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The latest news and announcements from Mayor London N. Breed

Mayor Lee’s Statement on Jobs & Economic Impact of Water Sector

Mayor Edwin M. Lee today issued the following statement on the newly released study The National Economic and Labor Impacts of the Water Utility Sector on how water infrastructure projects are putting people to work and growing local and regional economies:

“Water is the backbone of our U.S. economy, and without it, businesses could not operate and cities could not thrive. However, an estimated $4.8 trillion in capital investment is needed to bring water and wastewater systems to a state of good repair. That is why our City, through the San Francisco Public Utilities Commission (SFPUC), joins with 30 of the largest U.S. water and wastewater utilities to ask Washington to invest with us in the hundreds of billions of dollars necessary to strengthen America’s water infrastructure.

San Francisco is fortunate to have one of the cleanest, most efficient water and power systems in the world. We have made significant investments over the past ten years to systematically repair, replace and upgrade the seismic reliability of our Hetch Hetchy Regional Water System. Through the Water System Improvement Program, we have replaced the most aged parts of our system, we have increased its seismic reliability, and we have created more than 11,000 jobs that helped keep our economy growing during the great Recession. And we will continue this investment in our residents, our businesses and our City through the Sewer System Improvement Program. With more than 60 percent of our City’s sewers more than 70 years old, the SFPUC has outlined $7.9 billion in capital needs for water and wastewater infrastructure over the next decade. This investment will generate $18 billion in economic output, train whole new workforces in skilled trades and ultimately support thousands of jobs to provide fresh stimulus to our local and regional economies.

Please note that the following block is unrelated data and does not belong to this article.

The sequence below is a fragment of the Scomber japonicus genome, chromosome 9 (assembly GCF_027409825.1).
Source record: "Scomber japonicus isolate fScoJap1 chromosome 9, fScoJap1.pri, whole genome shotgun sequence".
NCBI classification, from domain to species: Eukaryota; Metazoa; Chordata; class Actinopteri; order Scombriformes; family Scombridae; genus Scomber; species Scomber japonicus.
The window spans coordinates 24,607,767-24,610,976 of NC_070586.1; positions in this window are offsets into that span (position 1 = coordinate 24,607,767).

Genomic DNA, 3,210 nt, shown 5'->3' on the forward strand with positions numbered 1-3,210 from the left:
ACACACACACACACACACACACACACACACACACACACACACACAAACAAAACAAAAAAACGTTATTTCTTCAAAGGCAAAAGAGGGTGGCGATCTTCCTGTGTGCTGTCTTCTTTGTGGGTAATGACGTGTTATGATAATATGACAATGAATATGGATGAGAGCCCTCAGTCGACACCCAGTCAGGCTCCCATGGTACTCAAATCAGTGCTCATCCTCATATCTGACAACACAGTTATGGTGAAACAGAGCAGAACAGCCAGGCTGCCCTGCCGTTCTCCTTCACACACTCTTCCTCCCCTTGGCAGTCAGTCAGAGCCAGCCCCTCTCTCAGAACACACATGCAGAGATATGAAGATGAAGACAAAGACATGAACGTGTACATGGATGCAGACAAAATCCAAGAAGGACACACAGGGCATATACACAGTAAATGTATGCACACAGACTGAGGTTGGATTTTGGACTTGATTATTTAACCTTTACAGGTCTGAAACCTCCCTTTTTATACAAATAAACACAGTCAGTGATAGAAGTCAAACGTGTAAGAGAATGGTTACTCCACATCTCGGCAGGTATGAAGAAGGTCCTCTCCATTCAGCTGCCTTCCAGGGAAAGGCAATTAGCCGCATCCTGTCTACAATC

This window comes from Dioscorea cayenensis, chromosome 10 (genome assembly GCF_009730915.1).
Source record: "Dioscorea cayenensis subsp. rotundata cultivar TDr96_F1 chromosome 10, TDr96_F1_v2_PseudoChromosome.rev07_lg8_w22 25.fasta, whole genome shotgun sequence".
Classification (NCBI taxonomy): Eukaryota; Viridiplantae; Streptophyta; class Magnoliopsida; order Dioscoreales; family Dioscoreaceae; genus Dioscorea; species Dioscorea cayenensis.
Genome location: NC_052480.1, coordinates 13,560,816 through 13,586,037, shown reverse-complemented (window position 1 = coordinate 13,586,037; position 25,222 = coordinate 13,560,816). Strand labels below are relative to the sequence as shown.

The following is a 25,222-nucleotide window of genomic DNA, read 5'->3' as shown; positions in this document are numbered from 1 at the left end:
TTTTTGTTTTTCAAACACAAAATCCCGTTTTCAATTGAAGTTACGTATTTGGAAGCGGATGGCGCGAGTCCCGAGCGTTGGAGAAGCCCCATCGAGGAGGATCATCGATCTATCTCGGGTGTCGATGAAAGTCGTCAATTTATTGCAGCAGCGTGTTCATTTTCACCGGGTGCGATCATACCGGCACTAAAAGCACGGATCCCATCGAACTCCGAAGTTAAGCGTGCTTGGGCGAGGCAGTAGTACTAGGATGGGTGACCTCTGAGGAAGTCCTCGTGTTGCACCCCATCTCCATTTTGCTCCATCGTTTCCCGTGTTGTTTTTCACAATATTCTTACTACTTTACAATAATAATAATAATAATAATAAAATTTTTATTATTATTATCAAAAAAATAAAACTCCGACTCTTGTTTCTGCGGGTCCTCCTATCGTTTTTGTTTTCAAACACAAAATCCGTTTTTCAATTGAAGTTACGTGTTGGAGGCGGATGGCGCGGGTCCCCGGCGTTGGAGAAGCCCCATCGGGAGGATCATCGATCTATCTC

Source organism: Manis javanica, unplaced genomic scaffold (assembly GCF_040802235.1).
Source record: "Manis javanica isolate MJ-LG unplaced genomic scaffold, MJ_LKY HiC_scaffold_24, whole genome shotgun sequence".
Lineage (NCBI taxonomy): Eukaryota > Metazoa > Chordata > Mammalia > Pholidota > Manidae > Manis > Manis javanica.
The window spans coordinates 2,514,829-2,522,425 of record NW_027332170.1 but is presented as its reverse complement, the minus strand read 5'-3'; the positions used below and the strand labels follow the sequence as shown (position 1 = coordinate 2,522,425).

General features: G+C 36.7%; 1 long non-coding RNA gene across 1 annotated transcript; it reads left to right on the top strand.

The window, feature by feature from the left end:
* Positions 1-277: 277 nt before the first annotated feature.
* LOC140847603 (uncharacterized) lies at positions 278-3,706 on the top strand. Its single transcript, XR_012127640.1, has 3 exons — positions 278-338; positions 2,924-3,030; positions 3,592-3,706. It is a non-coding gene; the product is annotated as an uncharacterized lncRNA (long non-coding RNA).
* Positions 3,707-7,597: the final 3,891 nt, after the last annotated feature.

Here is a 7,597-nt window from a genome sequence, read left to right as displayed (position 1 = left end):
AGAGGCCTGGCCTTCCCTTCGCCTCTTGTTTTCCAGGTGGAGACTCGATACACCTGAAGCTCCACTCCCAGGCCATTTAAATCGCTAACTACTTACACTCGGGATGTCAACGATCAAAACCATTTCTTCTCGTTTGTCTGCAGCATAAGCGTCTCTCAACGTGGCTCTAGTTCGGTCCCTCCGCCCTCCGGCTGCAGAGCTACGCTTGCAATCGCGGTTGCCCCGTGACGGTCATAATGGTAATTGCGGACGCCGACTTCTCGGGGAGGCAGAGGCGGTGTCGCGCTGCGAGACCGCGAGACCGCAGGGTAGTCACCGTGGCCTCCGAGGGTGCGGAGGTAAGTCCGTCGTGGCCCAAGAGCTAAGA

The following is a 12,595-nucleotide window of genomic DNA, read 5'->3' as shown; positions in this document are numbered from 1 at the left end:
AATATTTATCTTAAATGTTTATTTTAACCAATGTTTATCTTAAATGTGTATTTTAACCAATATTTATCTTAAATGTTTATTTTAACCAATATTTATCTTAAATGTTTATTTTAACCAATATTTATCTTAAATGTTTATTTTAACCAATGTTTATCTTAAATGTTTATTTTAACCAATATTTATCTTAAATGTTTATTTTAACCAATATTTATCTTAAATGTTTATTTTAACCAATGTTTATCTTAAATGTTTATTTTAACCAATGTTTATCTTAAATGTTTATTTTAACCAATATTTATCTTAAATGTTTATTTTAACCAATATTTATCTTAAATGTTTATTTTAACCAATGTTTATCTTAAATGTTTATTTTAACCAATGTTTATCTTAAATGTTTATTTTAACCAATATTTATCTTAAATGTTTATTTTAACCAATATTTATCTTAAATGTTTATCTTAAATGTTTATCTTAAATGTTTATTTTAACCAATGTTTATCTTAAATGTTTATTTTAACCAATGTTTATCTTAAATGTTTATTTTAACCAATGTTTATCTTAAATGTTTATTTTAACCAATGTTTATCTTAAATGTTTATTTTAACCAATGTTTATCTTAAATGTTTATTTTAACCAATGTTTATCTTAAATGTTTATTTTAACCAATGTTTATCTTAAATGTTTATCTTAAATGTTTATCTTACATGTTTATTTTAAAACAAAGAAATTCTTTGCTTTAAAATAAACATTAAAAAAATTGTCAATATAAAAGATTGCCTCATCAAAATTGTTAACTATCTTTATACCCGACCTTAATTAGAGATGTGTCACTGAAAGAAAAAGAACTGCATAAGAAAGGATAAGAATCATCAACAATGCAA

What lies ahead is not a challenge; it is, in fact, an opportunity, especially as San Francisco and the rest of California deals with one of the most serious water shortages in our history. Investing in our water and wastewater systems will prepare us for the next big earthquake and other disasters.”